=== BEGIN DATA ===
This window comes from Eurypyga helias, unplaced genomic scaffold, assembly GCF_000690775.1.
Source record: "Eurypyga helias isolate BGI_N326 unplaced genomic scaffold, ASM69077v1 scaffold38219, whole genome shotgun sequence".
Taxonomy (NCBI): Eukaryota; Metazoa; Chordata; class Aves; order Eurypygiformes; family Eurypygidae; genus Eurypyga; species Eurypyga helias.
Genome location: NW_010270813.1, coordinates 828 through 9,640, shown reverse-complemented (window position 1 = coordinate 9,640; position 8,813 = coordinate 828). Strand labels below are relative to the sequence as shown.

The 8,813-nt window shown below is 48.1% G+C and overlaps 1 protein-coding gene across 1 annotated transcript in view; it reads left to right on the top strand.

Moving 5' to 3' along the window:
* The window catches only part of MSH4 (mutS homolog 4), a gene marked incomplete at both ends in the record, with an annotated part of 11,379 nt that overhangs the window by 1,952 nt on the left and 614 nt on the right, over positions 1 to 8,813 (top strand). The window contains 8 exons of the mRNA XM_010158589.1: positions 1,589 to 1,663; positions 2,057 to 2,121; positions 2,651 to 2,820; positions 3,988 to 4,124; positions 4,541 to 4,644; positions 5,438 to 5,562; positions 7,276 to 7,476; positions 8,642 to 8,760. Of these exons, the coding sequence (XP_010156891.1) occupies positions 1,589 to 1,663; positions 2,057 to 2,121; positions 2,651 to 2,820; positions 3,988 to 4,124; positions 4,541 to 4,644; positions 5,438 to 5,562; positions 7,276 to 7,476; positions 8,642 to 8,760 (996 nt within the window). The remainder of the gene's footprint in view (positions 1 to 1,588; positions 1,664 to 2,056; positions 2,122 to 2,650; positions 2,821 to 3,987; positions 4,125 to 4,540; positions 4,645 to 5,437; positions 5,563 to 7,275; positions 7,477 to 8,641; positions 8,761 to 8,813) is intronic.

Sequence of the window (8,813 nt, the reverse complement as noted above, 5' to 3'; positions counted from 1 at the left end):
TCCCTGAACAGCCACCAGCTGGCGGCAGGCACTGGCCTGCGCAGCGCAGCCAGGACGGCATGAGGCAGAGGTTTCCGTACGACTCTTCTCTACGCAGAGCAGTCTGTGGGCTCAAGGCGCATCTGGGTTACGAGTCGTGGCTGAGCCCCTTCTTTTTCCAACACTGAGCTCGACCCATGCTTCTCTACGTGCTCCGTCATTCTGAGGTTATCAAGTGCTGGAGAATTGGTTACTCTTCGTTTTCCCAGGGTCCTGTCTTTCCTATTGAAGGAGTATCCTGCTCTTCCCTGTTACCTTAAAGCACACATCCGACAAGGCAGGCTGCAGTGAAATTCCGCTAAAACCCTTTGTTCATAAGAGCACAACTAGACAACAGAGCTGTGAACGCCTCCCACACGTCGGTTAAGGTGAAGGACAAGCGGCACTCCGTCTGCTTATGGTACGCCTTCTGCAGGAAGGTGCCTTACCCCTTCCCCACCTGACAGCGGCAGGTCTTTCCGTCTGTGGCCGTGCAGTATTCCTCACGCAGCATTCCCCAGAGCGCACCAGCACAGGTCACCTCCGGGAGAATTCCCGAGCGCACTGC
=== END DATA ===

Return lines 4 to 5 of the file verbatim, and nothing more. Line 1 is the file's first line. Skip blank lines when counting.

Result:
Genome location: NW_010270813.1, coordinates 828 through 9,640, shown reverse-complemented (window position 1 = coordinate 9,640; position 8,813 = coordinate 828). Strand labels below are relative to the sequence as shown.

The 8,813-nt window shown below is 48.1% G+C and overlaps 1 protein-coding gene across 1 annotated transcript in view; it reads left to right on the top strand.